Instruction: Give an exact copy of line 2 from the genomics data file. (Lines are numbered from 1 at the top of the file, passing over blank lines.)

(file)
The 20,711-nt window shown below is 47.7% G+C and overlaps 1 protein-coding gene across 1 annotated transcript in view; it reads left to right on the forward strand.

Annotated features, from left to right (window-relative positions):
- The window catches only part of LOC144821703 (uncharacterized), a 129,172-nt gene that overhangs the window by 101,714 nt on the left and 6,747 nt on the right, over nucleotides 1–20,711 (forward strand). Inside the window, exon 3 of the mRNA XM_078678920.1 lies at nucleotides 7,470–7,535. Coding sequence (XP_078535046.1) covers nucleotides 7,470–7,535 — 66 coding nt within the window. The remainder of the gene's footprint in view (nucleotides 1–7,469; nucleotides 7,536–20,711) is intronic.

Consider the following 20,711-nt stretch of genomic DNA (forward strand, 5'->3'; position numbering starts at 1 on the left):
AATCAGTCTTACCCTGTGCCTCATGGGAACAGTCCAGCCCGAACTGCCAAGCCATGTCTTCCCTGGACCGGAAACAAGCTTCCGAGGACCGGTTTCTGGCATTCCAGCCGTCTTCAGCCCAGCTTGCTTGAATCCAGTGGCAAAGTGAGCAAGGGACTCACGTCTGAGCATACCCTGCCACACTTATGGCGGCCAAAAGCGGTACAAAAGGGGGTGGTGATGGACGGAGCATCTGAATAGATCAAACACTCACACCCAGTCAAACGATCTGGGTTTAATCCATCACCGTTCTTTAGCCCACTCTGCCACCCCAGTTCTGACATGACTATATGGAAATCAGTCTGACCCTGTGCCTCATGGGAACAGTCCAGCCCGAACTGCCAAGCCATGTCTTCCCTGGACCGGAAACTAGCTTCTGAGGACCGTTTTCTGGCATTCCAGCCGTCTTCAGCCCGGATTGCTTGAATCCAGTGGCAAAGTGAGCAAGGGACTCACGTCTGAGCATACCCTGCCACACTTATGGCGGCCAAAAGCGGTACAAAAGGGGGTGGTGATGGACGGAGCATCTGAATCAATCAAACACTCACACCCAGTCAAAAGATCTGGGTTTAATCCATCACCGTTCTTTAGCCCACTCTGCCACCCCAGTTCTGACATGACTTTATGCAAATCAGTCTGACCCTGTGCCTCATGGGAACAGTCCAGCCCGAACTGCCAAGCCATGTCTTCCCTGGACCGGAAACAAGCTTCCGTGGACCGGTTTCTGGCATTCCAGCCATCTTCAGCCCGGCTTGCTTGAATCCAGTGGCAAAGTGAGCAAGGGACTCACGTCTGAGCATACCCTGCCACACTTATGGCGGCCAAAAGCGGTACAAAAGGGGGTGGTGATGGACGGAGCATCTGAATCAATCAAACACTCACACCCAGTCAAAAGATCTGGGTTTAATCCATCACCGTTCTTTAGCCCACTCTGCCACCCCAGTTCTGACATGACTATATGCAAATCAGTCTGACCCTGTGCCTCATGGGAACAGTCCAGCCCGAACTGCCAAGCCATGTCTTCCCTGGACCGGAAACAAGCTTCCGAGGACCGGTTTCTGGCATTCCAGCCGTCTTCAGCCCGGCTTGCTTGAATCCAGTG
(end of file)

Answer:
Annotated features, from left to right (window-relative positions):